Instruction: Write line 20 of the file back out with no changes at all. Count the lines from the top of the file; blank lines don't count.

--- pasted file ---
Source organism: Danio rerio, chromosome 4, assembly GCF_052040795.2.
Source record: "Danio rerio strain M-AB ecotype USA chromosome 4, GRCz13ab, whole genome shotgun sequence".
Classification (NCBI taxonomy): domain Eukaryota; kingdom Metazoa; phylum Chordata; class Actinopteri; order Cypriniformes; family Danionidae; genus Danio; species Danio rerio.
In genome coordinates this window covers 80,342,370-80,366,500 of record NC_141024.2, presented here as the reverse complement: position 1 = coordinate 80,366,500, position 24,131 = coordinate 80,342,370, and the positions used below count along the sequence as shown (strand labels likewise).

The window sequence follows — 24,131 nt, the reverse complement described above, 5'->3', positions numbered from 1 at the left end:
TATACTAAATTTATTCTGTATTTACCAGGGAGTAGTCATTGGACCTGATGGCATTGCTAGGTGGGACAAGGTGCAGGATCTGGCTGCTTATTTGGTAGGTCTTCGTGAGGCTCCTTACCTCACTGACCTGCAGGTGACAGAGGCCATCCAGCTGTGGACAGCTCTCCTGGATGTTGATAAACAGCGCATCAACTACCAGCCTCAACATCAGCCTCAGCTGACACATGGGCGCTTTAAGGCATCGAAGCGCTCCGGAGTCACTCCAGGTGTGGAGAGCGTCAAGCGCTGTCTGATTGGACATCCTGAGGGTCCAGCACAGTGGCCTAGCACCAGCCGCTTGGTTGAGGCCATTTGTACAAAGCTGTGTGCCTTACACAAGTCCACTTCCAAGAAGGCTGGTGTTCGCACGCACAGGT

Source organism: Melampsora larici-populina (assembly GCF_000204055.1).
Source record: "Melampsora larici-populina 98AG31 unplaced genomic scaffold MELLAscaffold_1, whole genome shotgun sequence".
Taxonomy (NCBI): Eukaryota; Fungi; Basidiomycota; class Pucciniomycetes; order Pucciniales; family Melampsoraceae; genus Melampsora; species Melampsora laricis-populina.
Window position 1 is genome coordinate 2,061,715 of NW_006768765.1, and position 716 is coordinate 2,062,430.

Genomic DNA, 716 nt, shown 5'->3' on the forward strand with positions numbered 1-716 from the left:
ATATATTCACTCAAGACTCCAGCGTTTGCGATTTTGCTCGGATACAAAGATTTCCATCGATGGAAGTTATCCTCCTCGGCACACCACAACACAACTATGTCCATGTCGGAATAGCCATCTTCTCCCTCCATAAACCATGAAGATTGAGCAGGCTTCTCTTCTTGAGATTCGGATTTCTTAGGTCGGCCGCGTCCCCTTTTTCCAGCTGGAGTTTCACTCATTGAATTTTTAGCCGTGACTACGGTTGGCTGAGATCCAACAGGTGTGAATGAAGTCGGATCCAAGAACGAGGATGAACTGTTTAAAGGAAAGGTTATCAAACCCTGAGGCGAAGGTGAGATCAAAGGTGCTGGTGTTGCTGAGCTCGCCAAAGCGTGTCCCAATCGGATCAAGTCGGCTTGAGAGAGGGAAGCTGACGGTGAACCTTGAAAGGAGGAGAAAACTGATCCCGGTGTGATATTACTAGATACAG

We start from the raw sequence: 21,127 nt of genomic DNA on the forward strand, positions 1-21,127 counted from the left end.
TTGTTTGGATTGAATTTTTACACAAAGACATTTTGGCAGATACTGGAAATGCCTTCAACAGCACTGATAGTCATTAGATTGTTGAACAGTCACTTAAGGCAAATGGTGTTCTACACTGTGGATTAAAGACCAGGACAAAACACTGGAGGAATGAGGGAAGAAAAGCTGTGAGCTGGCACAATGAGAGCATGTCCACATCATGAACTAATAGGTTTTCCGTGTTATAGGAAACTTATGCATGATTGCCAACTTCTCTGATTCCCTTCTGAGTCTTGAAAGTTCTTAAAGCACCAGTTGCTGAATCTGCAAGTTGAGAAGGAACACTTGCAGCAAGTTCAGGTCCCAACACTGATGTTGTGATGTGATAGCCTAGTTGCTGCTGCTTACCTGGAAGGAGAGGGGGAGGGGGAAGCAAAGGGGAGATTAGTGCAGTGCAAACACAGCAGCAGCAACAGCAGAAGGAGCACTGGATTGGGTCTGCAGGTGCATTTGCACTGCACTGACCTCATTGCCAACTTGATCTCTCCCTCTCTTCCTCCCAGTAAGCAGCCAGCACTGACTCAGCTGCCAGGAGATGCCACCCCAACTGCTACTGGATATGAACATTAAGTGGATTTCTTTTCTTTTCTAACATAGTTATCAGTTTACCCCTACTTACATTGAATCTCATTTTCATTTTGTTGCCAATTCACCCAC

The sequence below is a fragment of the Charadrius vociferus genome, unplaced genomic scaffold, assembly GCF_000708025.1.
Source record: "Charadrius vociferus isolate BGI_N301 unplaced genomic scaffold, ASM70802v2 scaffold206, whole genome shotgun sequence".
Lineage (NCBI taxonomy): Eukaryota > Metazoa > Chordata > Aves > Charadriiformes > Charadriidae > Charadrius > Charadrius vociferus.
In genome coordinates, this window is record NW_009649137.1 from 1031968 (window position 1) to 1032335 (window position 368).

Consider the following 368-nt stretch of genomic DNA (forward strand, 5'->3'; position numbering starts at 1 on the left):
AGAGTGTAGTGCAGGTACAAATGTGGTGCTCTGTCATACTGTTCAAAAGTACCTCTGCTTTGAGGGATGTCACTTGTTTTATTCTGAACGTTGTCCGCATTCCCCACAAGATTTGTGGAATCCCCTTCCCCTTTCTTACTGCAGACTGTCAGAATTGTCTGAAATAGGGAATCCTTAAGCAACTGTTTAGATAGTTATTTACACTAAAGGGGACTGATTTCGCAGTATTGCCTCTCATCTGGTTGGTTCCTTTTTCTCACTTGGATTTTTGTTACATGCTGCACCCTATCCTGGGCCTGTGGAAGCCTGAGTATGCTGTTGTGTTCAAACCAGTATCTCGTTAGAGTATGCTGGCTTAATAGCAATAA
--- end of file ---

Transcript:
AGAGTGTAGTGCAGGTACAAATGTGGTGCTCTGTCATACTGTTCAAAAGTACCTCTGCTTTGAGGGATGTCACTTGTTTTATTCTGAACGTTGTCCGCATTCCCCACAAGATTTGTGGAATCCCCTTCCCCTTTCTTACTGCAGACTGTCAGAATTGTCTGAAATAGGGAATCCTTAAGCAACTGTTTAGATAGTTATTTACACTAAAGGGGACTGATTTCGCAGTATTGCCTCTCATCTGGTTGGTTCCTTTTTCTCACTTGGATTTTTGTTACATGCTGCACCCTATCCTGGGCCTGTGGAAGCCTGAGTATGCTGTTGTGTTCAAACCAGTATCTCGTTAGAGTATGCTGGCTTAATAGCAATAA